There's a new book about Michelle Rhee in the works, set to be written by former USA editorial writer and longtime journalist Richard Whitmire. From the agent: "Michelle Rhee, DC’s Chancellor of Education, is arguably the most famous Korean-American in the country, and quite possibly its most influential reformer...The Bee Eater is part biography, part prescription for success, and part examination of our educational system. It will chronicle Rhee’s rise from a Midwestern Korean household to Cornell University, a meteoric career in education reform, and her controversial, widely-observed time in DC." I think Rhee wrote the foreword to Whitmire's book about boys in schools. Jossey-Bass will publish the book, slated for 2011 publication. The bee eating reference is explained here.
I and others have long believed that the achievement gap is largely a function of a gap in time on task. So I was initially annoyed by Noguera’s repetition in this Education Researcher article (PDF) article of the same old studies from a generation ago placing so much blame for classroom disruptions on teachers’ misperceptions. But Noguera et al also cited newer, more balanced research in their writing, which asks if "the achievement gap and the discipline gap" are "two sides of the same coin?" Maybe we are all saying the same thing, and I’m like most teachers in being sensitive on this issue.
Schools are so convenient. I'd forgotten that this (in)famous 1996 Times magazine cover story started out with a schoolhouse anecdote: "AS THEY PUT ON PLASTIC GLOVES FOR THEIR first litter hunt, the
third graders knew what to expect. They knew their garbage. It was part
of their science curriculum at Bridges Elementary, a public school on
West 17th Street in Manhattan. They had learned the Three R's -- Reduce,
Reuse, Recycle -- and discussed how to stop their parents from using
paper plates. For Earth Day they had read a Scholastic science
publication, "Inside the World of Trash." For homework, they had kept
garbage diaries and drawn color-coded charts of their families' trash.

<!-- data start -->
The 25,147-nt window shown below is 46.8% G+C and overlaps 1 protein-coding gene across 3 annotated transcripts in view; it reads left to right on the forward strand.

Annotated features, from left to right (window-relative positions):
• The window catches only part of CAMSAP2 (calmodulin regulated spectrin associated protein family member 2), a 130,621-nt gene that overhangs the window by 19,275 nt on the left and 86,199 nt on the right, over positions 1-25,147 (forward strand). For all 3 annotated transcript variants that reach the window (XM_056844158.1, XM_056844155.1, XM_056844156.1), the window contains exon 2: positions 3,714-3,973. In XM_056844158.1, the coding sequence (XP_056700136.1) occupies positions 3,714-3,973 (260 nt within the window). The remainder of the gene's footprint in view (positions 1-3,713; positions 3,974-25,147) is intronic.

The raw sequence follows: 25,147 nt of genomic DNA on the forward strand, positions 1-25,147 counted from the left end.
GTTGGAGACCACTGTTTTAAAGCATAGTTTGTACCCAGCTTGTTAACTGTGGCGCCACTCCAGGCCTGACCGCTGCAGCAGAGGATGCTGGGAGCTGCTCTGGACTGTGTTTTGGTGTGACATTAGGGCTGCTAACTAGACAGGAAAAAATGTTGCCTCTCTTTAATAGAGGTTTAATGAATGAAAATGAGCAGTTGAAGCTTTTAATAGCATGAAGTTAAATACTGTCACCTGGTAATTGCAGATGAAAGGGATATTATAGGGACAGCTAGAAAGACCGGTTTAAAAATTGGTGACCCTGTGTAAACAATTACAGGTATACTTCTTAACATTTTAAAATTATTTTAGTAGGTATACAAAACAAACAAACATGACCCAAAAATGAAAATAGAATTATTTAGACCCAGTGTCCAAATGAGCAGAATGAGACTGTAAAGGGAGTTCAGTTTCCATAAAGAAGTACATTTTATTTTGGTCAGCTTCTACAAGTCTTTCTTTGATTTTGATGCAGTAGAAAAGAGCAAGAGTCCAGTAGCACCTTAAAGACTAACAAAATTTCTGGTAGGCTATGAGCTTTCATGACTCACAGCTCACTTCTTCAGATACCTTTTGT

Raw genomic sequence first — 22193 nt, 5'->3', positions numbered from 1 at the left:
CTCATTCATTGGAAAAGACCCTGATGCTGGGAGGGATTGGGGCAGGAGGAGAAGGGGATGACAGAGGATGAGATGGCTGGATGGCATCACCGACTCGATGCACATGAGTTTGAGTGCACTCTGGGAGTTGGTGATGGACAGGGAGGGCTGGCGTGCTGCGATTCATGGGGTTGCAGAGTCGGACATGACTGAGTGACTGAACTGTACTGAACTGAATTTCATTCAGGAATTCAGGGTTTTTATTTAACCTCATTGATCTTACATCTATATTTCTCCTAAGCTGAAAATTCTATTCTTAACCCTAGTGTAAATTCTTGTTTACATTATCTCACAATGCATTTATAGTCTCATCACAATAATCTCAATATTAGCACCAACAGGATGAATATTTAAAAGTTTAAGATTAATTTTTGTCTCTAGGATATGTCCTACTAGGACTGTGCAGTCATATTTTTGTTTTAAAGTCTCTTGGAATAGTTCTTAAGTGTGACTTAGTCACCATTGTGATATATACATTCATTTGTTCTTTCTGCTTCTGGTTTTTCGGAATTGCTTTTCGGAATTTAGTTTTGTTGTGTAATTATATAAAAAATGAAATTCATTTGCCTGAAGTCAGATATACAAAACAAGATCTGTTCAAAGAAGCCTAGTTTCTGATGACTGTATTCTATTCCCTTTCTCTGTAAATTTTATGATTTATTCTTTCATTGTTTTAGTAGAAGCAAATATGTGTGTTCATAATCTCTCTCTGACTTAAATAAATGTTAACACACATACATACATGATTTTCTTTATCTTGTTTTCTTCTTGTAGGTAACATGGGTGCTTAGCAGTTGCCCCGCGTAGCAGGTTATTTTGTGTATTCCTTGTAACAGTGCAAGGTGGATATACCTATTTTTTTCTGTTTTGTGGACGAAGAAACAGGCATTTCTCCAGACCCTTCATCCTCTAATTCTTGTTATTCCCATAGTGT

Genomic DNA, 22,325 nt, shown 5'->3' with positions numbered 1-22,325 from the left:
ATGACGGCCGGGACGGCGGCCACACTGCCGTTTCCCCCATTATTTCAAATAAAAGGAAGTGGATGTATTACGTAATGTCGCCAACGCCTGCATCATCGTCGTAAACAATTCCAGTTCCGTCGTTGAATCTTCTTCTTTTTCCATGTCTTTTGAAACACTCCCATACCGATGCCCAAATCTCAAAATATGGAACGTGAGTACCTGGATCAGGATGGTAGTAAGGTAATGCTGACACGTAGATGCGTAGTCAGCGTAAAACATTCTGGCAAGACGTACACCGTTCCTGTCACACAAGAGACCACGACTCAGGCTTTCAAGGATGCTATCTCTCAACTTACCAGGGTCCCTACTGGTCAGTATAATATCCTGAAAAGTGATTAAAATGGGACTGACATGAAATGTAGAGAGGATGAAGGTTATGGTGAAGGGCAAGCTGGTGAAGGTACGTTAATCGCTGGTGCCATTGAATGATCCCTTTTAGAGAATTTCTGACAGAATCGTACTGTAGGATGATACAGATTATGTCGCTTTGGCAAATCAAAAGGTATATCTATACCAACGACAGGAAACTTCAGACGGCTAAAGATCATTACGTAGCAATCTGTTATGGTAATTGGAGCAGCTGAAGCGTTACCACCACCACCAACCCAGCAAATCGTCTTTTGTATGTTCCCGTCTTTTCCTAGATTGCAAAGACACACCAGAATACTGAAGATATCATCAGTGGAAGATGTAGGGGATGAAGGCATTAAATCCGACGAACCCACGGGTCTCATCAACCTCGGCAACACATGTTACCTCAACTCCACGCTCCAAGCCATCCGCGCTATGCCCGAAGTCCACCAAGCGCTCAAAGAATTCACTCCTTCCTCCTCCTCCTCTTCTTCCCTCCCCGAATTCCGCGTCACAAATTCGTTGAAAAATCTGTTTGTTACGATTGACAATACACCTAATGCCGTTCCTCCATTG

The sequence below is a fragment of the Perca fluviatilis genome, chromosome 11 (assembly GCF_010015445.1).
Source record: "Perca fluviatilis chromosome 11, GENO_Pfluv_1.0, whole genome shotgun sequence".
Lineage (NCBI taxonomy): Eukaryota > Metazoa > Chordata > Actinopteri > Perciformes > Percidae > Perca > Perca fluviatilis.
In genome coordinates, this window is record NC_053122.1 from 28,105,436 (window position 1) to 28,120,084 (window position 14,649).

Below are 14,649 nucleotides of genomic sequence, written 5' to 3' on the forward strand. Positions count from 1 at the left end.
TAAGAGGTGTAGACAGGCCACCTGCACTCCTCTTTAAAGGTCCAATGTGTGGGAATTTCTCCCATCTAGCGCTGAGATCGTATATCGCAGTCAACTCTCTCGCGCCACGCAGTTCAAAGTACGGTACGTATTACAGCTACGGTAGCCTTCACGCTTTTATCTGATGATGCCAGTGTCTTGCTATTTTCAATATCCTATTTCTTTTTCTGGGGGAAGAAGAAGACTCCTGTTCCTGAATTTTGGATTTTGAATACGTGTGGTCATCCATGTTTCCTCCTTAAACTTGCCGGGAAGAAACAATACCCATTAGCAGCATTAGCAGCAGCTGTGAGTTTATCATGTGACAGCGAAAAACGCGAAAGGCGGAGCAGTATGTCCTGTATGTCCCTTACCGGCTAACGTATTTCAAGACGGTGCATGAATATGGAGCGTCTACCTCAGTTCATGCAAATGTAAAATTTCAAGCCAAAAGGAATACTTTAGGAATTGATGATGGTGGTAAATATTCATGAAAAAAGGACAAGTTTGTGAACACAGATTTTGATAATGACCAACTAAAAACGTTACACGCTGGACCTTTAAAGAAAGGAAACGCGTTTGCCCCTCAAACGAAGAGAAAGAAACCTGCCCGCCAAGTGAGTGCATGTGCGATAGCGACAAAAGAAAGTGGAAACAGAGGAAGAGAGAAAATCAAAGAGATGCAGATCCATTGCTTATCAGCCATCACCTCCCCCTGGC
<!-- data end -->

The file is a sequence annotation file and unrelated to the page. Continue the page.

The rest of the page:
So they were primed for the field experiment on this May afternoon." (Recycling
of the Year, HS English teacher Sarah Brown Wessling, honored by Pres.
Barack Obama (VIDEO) - Johnston High School English teacher,
Sarah Brown Wessling of Johnston, Iowa, was honored by President Barack
Obama with the Teacher of the Year Award at the White House on Thursday,
April 29, 2010."
April 30, 2010 | Posted At: 09:00 AM | Author: Alexander Russo | Category: Daily News
Teacher In, First Out? NYT: Similar legislation in California,
where thousands of young teachers have received letters saying they
could be out of work, moved forward last week, backed by Gov. Arnold
Schwarzenegger. Arizona abolished seniority rules last year, and this
month its Legislature banned the use of seniority if teachers are
rehired... Is Teacher Tenure Still Necessary? NPR: The debate
over whether it's time to do away with
tenure is playing out in several states... Denver school district bans work travel to Arizona AP: The head of Denver's public schools announced a ban
Thursday on employees taking district-sponsored work trips to Arizona,
saying the community was "outraged" by the state's new immigration law... Education stocks drop on comments by DOE official AP: Shares of for-profit schools fell Thursday following a
report that a Department of Education official criticized oversight of
the industry in a speech Wednesday to state regulators... Panel Finds No Favorite in Teacher-Prep Pathways EdWeek: A national commission says teachers from alternative
programs appear no worse—or better—than those from traditional college
If Secretary Duncan wants moderates in teachers unions to persuade the rank-in-file to make compromises on seniority and using student growth data in evaluations, he should embrace Governor Crist’s veto of Florida’s "reform" legislation. The concessions that Duncan seeks are possible only when built on the rock of tenure.
Conservatives in the education providers complex who oppose unions may hope that teachers will follow telephone operators into oblivion as we become clerks monitoring the data systems that they peddle. But progressives would be horrified if their alma mater ended tenure, thus driving the First Amendment from their beloved college campus. Liberals who would never allow their own kids to be subjected to non-stop test prep may not understand that tenure is the only protection for poor kids from the educational malpractice "reform" de jour. Without tenure, in large parts of the country who would teach Evolution or a multicultural view of history that challenges the Texas standards?
April 29, 2010 | Posted At: 10:48 AM | Author: Alexander Russo | Category: Media Watch